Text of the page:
Tuesday, 25 February 2014

5 Reasons Why An Edmonton-Calgary High-Speed Train Is A Bad Idea

Source: Wired.com
This week has seen yet more discussion of the on-again, off-again proposed high-speed rail link between Alberta's two largest cities. In an article in yesterday's Calgary Herald, reporter James Wood contends that a number of Alberta MLAs are once again smiling on the concept. With real estate prices on the rise along the Calgary-Edmonton corridor, some proponents argue that the longer the province delays, the more expensive the project will become. Others argue that while the time is not yet right for the province to build it, the time will come when Alberta's population will be more than large enough to support it.

The last time I wrote about the proposed Alberta bullet train was back in 2010 in an article for Alberta Views magazine. At the time I voiced cautious support for the idea, noting that some countries (notably Norway and Finland) have made high-speed rail work in spite of having relatively sparse populations along similar lines to Alberta. And I still agree that low population, the most oft-heard argument against building a bullet train, is not necessarily a reason not to build it. After all, Alberta has a similar population base to both Scotland and the northern Japanese island of Hokkaido, both of which have relatively fast trains (although not, strictly speaking, bullet trains). It could work here.

Nevertheless, the more I've looked at the issue, the more I've come to think that making a bullet train between Calgary and Edmonton a priority at this juncture would be very much misguided. As a longtime ex-pat in Japan I'm a huge fan of high-speed rail, but having thought a great deal about the issue I'm forced to conclude that it makes virtually zero sense here - especially as far as Edmonton is concerned. Here are my reasons why.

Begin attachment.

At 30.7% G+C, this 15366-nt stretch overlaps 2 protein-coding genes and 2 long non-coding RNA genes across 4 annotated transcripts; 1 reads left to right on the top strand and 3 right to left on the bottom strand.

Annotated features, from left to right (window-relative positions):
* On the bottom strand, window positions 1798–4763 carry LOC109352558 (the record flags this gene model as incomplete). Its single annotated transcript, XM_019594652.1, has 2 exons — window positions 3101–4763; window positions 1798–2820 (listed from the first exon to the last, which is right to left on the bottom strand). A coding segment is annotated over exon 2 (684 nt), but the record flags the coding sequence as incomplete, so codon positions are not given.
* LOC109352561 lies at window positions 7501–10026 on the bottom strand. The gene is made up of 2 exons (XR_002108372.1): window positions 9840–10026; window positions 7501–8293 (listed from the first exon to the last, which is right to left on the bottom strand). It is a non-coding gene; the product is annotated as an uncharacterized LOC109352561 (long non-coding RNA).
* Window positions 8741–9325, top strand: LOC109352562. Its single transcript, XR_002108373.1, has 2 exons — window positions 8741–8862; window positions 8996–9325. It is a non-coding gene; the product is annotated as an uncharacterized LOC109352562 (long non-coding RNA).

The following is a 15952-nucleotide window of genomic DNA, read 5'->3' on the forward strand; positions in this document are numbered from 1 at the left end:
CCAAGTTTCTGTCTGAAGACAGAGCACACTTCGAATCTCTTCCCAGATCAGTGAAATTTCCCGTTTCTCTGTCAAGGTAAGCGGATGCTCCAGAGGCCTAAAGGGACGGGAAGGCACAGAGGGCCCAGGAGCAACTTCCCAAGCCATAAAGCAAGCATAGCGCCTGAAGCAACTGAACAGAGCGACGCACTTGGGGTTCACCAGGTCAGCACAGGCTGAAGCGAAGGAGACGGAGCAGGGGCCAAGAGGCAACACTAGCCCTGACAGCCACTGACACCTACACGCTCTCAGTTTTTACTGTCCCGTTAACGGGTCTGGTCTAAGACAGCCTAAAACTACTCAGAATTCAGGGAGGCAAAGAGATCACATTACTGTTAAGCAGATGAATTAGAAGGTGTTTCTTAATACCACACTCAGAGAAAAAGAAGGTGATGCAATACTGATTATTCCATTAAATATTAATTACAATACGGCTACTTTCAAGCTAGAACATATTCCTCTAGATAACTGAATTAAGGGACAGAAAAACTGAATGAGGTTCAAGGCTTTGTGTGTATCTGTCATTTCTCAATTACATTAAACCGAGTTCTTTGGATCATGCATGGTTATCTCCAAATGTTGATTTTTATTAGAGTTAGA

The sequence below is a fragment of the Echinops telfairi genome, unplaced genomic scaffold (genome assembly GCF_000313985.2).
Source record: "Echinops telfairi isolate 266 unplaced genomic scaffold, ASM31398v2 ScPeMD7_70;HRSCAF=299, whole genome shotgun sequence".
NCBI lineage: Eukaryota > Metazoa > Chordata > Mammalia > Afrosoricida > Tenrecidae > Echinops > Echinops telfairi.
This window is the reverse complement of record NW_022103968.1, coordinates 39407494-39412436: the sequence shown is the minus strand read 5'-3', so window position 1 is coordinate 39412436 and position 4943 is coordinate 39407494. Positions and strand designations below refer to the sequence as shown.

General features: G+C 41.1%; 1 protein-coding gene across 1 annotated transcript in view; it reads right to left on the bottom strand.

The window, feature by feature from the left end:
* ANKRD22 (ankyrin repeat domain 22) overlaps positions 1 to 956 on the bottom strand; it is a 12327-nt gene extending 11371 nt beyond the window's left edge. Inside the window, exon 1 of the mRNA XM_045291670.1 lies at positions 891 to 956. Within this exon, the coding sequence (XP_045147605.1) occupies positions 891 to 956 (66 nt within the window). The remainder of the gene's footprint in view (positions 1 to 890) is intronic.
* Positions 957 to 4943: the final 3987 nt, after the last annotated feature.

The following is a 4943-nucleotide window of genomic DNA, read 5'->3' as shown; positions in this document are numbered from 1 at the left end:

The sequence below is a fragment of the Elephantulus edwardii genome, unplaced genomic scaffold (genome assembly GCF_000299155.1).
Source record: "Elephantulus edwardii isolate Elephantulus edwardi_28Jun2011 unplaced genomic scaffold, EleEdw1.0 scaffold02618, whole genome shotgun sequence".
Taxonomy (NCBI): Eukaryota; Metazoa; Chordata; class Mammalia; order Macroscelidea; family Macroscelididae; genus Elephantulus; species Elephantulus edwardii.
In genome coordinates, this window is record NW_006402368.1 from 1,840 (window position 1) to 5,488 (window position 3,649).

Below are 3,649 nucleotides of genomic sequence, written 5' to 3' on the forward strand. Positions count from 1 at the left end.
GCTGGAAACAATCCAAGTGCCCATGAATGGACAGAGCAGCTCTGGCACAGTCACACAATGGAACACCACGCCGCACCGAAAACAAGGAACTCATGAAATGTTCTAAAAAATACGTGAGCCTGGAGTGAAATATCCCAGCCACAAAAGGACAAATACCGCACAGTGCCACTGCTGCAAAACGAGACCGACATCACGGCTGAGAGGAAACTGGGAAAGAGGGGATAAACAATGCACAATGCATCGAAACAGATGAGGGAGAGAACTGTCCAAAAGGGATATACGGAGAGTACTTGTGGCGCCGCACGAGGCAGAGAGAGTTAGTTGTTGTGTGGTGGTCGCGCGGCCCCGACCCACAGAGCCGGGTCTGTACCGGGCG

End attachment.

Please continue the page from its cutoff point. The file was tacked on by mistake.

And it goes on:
1) We don't have adequate urban transit infrastructure to support it.

There's a reason why high-speed rail works in places like France and Japan, or for that matter in Norway or Sweden. All of these countries' major cities have superb urban transportation systems, which efficiently move people from residential neighbourhoods to the major downtown rail hubs, where they can connect to fast intercity trains. We don't have anything like that here. Calgary is rather further ahead than Edmonton on the urban rail front, but both cities have a long way to go before they're on par with Munich, Seoul or Oslo. If we were to build a train tomorrow, you would have people driving to the train station on the departure end - only to arrive at the other end without a car and not a whole lot of other options for getting around.

2) The proposed system would benefit Calgary far more than Edmonton.

Edmonton and Calgary are very different cities. Calgary, with its relatively compact downtown and dense array of corporate headquarters, would attract its fair share of train travellers, who would be able to get off and do whatever they need to do downtown. Edmonton, by contrast, is an enormous sprawl, with the lion's share of economic activity situated in its periphery. How many Calgarians doing business in Edmonton are going to opt for a train that leaves them downtown, which still leaves them a trip to Sherwood Park or Leduc that, in rush hour traffic, will take them nearly as long as the train trip itself? Until Edmonton invests in far better public transportation and encourages far more business in its downtown core, this is going to be a flop for Edmonton.

3) The train would kill Edmonton's airport.